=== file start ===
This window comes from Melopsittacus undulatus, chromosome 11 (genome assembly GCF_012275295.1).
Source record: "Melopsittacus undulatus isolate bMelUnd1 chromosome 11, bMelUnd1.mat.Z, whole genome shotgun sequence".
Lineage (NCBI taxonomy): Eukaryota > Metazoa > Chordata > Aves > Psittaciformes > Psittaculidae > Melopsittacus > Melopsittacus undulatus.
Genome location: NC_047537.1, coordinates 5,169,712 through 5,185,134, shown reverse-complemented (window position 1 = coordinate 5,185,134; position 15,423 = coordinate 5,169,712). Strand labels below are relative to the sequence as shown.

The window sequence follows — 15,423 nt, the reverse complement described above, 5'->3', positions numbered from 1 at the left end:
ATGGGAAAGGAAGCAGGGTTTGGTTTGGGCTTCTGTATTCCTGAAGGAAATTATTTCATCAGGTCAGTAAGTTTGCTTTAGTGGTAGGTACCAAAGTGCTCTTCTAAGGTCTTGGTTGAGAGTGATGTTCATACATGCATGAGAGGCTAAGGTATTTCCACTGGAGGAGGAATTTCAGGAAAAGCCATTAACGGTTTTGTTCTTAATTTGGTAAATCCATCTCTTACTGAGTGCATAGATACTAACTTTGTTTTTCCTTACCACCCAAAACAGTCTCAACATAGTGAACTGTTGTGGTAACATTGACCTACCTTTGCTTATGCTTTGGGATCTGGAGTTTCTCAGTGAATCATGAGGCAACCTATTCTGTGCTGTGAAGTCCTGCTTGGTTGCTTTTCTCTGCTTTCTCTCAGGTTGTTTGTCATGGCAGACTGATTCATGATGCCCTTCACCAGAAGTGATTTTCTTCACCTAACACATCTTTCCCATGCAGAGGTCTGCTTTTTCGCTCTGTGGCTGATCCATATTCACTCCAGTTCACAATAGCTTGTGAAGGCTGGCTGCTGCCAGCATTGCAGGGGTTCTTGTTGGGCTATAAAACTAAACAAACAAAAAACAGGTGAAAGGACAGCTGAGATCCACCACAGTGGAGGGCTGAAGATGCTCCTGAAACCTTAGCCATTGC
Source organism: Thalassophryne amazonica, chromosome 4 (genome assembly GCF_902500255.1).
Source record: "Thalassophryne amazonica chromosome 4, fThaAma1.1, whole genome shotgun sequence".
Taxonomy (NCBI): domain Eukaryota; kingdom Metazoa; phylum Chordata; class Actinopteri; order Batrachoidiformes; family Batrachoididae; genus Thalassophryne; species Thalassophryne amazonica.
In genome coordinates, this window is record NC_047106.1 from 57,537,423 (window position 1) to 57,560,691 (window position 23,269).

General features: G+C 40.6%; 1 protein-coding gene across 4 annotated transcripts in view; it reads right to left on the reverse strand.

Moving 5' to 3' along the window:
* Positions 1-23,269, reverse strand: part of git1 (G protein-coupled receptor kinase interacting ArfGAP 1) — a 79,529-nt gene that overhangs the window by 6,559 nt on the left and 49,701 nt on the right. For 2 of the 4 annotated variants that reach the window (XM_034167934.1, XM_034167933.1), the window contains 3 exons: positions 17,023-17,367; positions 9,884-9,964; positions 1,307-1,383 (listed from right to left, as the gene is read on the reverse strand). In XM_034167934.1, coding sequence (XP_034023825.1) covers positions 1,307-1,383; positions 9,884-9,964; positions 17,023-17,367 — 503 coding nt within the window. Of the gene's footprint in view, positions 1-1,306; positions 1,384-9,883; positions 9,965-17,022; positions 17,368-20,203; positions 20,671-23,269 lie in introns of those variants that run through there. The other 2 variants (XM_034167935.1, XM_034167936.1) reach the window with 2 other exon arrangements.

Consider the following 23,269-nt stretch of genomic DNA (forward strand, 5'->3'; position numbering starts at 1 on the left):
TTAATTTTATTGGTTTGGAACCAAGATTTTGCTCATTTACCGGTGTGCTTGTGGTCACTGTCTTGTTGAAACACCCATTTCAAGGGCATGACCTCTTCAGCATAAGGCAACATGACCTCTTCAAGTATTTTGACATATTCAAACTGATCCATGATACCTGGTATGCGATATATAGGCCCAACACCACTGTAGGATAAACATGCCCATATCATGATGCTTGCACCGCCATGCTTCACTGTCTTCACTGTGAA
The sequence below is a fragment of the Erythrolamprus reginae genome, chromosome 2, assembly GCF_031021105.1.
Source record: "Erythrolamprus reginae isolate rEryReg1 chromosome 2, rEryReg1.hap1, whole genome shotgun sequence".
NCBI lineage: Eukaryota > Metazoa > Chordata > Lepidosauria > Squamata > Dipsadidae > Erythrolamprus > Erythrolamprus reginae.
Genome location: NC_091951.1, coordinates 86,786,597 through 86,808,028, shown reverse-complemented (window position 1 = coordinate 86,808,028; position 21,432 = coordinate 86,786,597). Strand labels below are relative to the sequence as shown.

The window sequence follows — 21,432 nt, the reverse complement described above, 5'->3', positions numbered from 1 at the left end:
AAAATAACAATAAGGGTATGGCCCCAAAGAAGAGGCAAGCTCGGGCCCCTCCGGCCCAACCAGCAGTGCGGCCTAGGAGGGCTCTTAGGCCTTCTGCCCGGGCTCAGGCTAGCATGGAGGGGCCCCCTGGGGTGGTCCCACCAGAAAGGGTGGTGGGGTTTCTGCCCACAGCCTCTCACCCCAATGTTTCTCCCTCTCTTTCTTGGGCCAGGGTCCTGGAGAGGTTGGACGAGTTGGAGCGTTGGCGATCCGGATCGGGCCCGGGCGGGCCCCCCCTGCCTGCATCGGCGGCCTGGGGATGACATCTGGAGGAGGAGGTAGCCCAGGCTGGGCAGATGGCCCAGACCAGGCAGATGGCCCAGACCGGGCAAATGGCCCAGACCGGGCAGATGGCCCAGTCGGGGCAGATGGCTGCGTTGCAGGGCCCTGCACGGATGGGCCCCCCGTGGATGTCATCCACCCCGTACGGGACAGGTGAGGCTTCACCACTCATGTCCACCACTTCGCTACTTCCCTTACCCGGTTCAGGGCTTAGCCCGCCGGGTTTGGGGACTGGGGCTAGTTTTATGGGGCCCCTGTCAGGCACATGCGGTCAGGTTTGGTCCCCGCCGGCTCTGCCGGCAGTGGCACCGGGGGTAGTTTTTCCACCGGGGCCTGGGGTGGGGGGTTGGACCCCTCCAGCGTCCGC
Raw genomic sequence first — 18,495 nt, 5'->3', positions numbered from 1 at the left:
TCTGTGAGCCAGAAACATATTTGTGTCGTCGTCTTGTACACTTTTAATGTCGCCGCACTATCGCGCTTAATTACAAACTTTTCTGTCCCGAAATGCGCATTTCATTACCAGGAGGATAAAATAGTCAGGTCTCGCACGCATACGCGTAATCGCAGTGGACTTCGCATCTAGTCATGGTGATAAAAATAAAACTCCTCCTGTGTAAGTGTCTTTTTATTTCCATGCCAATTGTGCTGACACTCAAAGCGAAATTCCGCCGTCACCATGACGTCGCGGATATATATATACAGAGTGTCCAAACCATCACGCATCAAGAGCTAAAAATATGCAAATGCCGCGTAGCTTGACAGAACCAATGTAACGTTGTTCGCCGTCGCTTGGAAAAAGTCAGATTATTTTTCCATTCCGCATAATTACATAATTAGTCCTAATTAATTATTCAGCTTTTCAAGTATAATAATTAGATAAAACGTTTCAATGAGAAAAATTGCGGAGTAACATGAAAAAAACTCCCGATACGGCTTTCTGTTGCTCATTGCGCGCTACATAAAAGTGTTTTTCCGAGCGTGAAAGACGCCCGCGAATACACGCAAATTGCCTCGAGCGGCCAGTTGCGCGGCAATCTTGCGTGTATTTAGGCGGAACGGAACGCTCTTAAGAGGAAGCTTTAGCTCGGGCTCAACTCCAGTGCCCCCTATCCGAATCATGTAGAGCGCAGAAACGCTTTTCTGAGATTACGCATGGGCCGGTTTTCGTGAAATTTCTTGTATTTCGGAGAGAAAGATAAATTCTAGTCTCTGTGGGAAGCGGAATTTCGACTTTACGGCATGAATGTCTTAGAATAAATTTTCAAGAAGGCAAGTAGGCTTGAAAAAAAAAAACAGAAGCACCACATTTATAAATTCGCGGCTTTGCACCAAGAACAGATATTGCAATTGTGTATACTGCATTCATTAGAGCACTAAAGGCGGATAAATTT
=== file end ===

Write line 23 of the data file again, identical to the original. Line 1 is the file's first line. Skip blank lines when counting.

TCTGTGAGCCAGAAACATATTTGTGTCGTCGTCTTGTACACTTTTAATGTCGCCGCACTATCGCGCTTAATTACAAACTTTTCTGTCCCGAAATGCGCATTTCATTACCAGGAGGATAAAATAGTCAGGTCTCGCACGCATACGCGTAATCGCAGTGGACTTCGCATCTAGTCATGGTGATAAAAATAAAACTCCTCCTGTGTAAGTGTCTTTTTATTTCCATGCCAATTGTGCTGACACTCAAAGCGAAATTCCGCCGTCACCATGACGTCGCGGATATATATATACAGAGTGTCCAAACCATCACGCATCAAGAGCTAAAAATATGCAAATGCCGCGTAGCTTGACAGAACCAATGTAACGTTGTTCGCCGTCGCTTGGAAAAAGTCAGATTATTTTTCCATTCCGCATAATTACATAATTAGTCCTAATTAATTATTCAGCTTTTCAAGTATAATAATTAGATAAAACGTTTCAATGAGAAAAATTGCGGAGTAACATGAAAAAAACTCCCGATACGGCTTTCTGTTGCTCATTGCGCGCTACATAAAAGTGTTTTTCCGAGCGTGAAAGACGCCCGCGAATACACGCAAATTGCCTCGAGCGGCCAGTTGCGCGGCAATCTTGCGTGTATTTAGGCGGAACGGAACGCTCTTAAGAGGAAGCTTTAGCTCGGGCTCAACTCCAGTGCCCCCTATCCGAATCATGTAGAGCGCAGAAACGCTTTTCTGAGATTACGCATGGGCCGGTTTTCGTGAAATTTCTTGTATTTCGGAGAGAAAGATAAATTCTAGTCTCTGTGGGAAGCGGAATTTCGACTTTACGGCATGAATGTCTTAGAATAAATTTTCAAGAAGGCAAGTAGGCTTGAAAAAAAAAAACAGAAGCACCACATTTATAAATTCGCGGCTTTGCACCAAGAACAGATATTGCAATTGTGTATACTGCATTCATTAGAGCACTAAAGGCGGATAAATTT